Libyan oil trade is picking up after weeks of paralysis despite civil war, trade sources told Reuters, saying political support from the West for Libyan rebels was enabling deals.
The resumption of exports could provide a vital lifeline to Libyan rebels amid heavy fighting with forces loyal to Muammar Gaddafi, the sources said, adding private trading houses would dominate risky deals for the foreseeable future.
“The transactions are certainly being encouraged on the political side,” a source close to the process said.
Trading sources told Reuters trade house Trafigura planned to export a cargo of Libyan oil from the port of Brega and Vitol had shipped a gasoline cargo into rebel-held Benghazi.
Vitol and Trafigura declined to comment.
If placed, the Trafigura cargo would be only the second oil shipment to leave Libya after Vitol shipped a cargo to China last week.
Libyan oil exports were halted from early March due to low field production and as oil firms balked at international sanctions and security concerns.
Vitol shipped a cargo of gasoline to the rebel-held port of Benghazi in recent days, shipping sources said on Tuesday, providing rebels with much-needed fuels to continue their war effort. The cargo was shipped from Malta to Benghazi and the oil tanker was fixed last week, the sources said.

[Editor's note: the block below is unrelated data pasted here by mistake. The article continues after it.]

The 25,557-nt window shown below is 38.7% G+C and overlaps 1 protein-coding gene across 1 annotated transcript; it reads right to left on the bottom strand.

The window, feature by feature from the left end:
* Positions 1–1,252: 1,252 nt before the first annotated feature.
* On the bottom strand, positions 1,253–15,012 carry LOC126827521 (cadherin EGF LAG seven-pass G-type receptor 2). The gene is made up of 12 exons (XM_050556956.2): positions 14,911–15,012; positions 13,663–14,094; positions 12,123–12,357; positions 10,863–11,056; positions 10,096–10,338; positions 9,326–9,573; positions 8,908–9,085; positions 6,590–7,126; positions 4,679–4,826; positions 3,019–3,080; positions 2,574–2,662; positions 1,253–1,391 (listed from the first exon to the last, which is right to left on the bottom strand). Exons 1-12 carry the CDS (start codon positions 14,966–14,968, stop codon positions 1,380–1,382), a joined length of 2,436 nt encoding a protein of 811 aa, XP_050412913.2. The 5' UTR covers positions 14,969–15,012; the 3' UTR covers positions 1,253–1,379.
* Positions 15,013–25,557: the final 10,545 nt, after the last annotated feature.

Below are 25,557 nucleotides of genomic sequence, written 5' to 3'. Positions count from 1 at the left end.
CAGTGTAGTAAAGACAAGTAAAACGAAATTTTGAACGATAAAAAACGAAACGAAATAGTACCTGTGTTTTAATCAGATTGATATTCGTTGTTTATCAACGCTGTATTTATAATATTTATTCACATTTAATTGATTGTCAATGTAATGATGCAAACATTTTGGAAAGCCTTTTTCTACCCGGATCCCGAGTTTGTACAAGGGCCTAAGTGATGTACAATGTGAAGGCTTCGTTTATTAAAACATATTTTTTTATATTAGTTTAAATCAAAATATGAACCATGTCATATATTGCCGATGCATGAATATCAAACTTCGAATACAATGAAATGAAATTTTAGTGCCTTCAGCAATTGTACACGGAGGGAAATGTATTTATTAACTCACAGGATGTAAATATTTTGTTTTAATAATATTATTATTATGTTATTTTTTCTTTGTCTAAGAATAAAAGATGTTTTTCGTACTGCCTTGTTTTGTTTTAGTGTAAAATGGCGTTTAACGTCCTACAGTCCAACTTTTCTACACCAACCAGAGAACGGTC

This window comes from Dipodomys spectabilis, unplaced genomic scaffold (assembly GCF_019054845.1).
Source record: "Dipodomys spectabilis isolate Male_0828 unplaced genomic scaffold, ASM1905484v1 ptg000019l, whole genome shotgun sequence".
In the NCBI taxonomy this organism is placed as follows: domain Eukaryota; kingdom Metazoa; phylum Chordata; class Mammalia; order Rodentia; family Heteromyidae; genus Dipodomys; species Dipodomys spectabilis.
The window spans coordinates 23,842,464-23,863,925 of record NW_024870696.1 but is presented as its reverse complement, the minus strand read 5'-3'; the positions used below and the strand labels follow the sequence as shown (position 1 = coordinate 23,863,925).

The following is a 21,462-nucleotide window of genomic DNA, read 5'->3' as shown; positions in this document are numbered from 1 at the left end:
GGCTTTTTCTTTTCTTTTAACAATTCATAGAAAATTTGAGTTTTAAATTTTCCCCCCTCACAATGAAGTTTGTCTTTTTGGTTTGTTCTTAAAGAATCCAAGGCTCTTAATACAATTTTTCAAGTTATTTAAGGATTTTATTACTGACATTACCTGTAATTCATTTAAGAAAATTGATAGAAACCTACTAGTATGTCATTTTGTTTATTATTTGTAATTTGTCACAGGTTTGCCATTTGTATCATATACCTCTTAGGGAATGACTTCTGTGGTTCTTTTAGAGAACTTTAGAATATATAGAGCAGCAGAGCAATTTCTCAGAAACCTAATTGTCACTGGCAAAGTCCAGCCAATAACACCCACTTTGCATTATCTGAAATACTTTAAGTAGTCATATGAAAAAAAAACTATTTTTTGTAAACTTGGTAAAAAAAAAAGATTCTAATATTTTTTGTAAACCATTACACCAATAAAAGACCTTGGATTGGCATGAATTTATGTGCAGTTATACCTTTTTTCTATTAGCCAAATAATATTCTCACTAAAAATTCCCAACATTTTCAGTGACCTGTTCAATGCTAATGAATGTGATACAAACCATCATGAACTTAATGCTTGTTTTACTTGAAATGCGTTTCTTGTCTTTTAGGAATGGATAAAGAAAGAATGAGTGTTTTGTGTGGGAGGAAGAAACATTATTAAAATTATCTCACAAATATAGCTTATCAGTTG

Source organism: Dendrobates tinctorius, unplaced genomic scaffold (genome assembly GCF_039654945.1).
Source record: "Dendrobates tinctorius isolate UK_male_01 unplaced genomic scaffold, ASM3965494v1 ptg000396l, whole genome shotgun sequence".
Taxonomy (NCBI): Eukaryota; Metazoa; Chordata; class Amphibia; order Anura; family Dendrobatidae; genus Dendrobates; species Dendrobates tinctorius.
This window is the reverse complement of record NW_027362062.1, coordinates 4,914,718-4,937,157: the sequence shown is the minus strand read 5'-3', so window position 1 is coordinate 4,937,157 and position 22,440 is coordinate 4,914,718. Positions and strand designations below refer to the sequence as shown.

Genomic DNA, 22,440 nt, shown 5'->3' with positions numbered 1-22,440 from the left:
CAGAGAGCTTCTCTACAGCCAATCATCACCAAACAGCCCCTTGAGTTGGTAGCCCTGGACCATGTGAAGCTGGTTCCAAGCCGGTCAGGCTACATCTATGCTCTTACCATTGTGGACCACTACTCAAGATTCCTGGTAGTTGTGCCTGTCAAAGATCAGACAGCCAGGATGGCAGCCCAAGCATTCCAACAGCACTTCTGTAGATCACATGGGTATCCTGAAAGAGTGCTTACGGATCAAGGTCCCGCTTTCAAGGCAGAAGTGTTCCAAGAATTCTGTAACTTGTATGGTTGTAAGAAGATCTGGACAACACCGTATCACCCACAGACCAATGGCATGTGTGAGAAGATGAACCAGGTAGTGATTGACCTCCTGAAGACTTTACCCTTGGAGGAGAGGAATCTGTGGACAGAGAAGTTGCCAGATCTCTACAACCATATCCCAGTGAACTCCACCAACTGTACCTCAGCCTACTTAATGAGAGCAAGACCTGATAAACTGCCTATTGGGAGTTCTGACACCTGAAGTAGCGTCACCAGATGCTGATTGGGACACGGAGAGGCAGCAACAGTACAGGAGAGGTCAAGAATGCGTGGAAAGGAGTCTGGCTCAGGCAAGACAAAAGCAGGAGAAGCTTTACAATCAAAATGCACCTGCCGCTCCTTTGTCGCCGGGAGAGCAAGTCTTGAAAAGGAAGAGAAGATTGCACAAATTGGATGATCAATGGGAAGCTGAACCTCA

A trade source said Vitol was in talks with the rebels to supply them with steady flows of gasoline and was in the process of “working out a deal for the payments.”
Traders said they were not surprised that the first Libyan deals had been done by private trading houses, which take greater risks than the listed US and European oil companies which were the biggest buyers of pre-war Libyan oil.
“It does look very much like good old Marc Rich,” a veteran oil trader in the Mediterranean said.
The dominant force of oil trading in the 1970-1980s, Rich is still admired in the trading community despite controversy arising from his trade with countries under sanctions, such as Iran, and a US tax evasion case.
With Glencore, the company that evolved from Rich’s trading house, about to undergo a public share offering, its arch-rivals Vitol and Trafigura are now the leading risk takers.
“After the IPO, Glencore would become more of a banal public company. Vitol will keep this ‘walking on the knife edge’ approach,” one trader said.
Unlike Glencore, most other traders plan to remain privately held partnerships, which many observers say will keep risk appetite high.
Libya’s government has been on the US, EU and UNsanctions lists since March and although rebels have been unofficially excluded from them, oil majors say they it will take a long time before they can start buying oil.
“It is simply non-existent for me at the moment. Even if I’m told that it is definitely not part of the sanctions, I will need to see dozens of things change both inside and outside my company so I can start looking at it again,” said a trader with a Western major.
Trading sources told Reuters Trafigura had contacted at least two oil firms to offer a Sarir grade crude sourced from eastern Libya and shipped from Brega.
Brega was previously rebel-held but has been close to the scene of fighting between rebels and forces loyal to Gaddafi. Agencies